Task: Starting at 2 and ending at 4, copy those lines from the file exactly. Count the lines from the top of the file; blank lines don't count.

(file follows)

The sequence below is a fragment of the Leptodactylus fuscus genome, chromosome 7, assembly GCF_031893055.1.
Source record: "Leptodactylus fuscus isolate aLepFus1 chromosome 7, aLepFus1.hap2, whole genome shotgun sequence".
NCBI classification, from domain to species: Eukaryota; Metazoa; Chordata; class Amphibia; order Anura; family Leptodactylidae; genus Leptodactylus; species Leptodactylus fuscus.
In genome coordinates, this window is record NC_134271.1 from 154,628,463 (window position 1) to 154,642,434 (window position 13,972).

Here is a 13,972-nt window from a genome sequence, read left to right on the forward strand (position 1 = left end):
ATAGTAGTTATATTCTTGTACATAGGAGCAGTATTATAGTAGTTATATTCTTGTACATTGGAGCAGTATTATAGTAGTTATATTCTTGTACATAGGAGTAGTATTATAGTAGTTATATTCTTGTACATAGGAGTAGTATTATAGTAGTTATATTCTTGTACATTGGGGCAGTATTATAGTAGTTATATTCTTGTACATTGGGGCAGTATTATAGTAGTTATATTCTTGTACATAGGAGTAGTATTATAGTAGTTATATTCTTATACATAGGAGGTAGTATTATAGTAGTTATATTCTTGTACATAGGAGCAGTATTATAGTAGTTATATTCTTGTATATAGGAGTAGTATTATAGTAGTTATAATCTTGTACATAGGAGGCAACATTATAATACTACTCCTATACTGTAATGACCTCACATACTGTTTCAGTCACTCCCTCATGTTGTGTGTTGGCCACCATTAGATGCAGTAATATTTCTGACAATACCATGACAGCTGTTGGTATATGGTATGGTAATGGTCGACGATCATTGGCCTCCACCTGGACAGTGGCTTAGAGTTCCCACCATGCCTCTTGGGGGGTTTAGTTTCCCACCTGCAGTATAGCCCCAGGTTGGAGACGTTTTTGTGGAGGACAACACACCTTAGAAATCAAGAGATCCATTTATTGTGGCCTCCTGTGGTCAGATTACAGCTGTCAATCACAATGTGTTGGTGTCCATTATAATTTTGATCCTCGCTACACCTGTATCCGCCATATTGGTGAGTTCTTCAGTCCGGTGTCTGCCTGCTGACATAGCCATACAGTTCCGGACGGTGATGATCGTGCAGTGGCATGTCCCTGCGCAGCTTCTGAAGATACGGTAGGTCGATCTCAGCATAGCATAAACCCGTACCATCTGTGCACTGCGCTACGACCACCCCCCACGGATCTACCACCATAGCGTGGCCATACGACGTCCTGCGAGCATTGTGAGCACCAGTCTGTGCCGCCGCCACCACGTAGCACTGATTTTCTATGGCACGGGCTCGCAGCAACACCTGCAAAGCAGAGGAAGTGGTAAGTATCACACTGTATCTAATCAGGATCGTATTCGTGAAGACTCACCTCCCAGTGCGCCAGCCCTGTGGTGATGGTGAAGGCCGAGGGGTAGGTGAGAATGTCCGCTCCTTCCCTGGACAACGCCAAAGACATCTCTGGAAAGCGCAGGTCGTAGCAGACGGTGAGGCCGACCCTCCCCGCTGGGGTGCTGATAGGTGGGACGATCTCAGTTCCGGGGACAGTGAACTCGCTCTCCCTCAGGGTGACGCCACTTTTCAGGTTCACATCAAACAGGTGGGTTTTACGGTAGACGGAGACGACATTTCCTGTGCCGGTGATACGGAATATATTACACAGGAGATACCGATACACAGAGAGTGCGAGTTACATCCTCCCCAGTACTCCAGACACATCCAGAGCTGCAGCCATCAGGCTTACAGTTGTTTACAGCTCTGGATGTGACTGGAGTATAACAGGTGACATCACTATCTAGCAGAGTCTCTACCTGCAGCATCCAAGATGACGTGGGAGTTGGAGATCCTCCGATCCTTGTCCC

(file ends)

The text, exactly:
Source record: "Leptodactylus fuscus isolate aLepFus1 chromosome 7, aLepFus1.hap2, whole genome shotgun sequence".
NCBI classification, from domain to species: Eukaryota; Metazoa; Chordata; class Amphibia; order Anura; family Leptodactylidae; genus Leptodactylus; species Leptodactylus fuscus.
In genome coordinates, this window is record NC_134271.1 from 154,628,463 (window position 1) to 154,642,434 (window position 13,972).